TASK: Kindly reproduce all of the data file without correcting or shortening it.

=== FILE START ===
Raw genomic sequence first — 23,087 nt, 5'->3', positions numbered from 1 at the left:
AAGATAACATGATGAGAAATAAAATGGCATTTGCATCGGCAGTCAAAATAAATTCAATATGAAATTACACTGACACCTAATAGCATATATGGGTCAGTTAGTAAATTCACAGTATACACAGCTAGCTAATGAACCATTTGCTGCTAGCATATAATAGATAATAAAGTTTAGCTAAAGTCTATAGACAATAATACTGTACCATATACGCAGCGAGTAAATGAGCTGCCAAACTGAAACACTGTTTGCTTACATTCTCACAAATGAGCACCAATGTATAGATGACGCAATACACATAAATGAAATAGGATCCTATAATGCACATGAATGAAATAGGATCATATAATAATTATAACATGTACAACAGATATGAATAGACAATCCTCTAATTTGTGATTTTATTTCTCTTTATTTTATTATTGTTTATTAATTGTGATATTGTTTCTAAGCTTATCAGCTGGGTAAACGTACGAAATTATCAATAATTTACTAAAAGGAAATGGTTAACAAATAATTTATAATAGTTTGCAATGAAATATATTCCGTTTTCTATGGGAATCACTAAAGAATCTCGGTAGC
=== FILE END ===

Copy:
Raw genomic sequence first — 23,087 nt, 5'->3', positions numbered from 1 at the left:
AAGATAACATGATGAGAAATAAAATGGCATTTGCATCGGCAGTCAAAATAAATTCAATATGAAATTACACTGACACCTAATAGCATATATGGGTCAGTTAGTAAATTCACAGTATACACAGCTAGCTAATGAACCATTTGCTGCTAGCATATAATAGATAATAAAGTTTAGCTAAAGTCTATAGACAATAATACTGTACCATATACGCAGCGAGTAAATGAGCTGCCAAACTGAAACACTGTTTGCTTACATTCTCACAAATGAGCACCAATGTATAGATGACGCAATACACATAAATGAAATAGGATCCTATAATGCACATGAATGAAATAGGATCATATAATAATTATAACATGTACAACAGATATGAATAGACAATCCTCTAATTTGTGATTTTATTTCTCTTTATTTTATTATTGTTTATTAATTGTGATATTGTTTCTAAGCTTATCAGCTGGGTAAACGTACGAAATTATCAATAATTTACTAAAAGGAAATGGTTAACAAATAATTTATAATAGTTTGCAATGAAATATATTCCGTTTTCTATGGGAATCACTAAAGAATCTCGGTAGC